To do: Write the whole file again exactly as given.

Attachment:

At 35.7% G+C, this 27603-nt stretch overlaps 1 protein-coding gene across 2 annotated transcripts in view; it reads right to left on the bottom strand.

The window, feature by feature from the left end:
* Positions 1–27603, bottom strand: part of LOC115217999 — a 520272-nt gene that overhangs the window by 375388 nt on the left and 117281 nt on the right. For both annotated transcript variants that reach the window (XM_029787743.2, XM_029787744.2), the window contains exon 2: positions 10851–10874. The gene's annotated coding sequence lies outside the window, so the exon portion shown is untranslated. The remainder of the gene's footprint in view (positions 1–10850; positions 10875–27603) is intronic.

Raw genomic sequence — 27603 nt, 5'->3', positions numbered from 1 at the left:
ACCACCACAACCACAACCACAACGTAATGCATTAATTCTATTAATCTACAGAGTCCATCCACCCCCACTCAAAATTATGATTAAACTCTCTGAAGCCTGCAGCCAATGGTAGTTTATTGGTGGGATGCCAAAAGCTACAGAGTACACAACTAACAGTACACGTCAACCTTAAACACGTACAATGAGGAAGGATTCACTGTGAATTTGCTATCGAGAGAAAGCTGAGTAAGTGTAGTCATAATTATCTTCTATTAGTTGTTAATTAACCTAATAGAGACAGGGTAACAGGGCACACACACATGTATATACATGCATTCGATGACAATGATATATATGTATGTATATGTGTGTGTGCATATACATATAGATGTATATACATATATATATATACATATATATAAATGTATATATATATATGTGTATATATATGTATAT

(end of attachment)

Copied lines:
At 35.7% G+C, this 27603-nt stretch overlaps 1 protein-coding gene across 2 annotated transcripts in view; it reads right to left on the bottom strand.

The window, feature by feature from the left end:
* Positions 1–27603, bottom strand: part of LOC115217999 — a 520272-nt gene that overhangs the window by 375388 nt on the left and 117281 nt on the right. For both annotated transcript variants that reach the window (XM_029787743.2, XM_029787744.2), the window contains exon 2: positions 10851–10874. The gene's annotated coding sequence lies outside the window, so the exon portion shown is untranslated. The remainder of the gene's footprint in view (positions 1–10850; positions 10875–27603) is intronic.

Raw genomic sequence — 27603 nt, 5'->3', positions numbered from 1 at the left:
ACCACCACAACCACAACCACAACGTAATGCATTAATTCTATTAATCTACAGAGTCCATCCACCCCCACTCAAAATTATGATTAAACTCTCTGAAGCCTGCAGCCAATGGTAGTTTATTGGTGGGATGCCAAAAGCTACAGAGTACACAACTAACAGTACACGTCAACCTTAAACACGTACAATGAGGAAGGATTCACTGTGAATTTGCTATCGAGAGAAAGCTGAGTAAGTGTAGTCATAATTATCTTCTATTAGTTGTTAATTAACCTAATAGAGACAGGGTAACAGGGCACACACACATGTATATACATGCATTCGATGACAATGATATATATGTATGTATATGTGTGTGTGCATATACATATAGATGTATATACATATATATATATACATATATATAAATGTATATATATATATGTGTATATATATGTATAT